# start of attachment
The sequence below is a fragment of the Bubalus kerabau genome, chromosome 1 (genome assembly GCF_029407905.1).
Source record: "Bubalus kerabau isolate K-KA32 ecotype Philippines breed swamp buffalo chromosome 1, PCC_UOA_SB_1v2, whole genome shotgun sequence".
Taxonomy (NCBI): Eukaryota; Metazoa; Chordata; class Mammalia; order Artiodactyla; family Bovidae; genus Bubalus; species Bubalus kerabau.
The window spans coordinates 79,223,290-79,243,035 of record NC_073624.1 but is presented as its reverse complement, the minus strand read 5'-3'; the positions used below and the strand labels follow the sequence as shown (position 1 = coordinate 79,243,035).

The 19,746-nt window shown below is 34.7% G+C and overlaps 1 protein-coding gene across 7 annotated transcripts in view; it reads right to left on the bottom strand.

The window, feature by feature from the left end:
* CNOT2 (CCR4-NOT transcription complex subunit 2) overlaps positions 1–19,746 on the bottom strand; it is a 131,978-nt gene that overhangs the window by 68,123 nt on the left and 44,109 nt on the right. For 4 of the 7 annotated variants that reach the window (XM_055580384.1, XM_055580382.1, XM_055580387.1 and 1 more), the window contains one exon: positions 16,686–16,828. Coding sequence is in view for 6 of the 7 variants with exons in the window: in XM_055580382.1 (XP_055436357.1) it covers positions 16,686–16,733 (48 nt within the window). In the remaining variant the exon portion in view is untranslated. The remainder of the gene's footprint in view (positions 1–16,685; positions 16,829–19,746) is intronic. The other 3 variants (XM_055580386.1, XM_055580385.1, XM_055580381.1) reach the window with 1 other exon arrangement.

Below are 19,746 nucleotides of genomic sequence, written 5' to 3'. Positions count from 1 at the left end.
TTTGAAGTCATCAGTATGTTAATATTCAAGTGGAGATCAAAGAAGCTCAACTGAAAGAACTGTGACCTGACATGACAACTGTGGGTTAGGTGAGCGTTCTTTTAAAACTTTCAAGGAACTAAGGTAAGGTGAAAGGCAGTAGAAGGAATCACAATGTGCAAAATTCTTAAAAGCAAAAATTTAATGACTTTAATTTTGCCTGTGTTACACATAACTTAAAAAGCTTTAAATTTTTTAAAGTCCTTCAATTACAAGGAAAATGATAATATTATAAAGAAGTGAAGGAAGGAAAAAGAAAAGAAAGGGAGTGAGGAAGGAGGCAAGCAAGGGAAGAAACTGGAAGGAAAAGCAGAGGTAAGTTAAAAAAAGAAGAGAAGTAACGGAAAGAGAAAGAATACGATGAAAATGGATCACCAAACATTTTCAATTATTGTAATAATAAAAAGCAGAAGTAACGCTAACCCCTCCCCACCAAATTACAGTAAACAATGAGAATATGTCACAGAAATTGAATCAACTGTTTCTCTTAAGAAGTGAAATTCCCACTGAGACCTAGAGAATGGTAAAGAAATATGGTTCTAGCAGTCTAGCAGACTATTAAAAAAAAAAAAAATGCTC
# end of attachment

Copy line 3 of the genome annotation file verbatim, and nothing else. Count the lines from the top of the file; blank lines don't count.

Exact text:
Taxonomy (NCBI): Eukaryota; Metazoa; Chordata; class Mammalia; order Artiodactyla; family Bovidae; genus Bubalus; species Bubalus kerabau.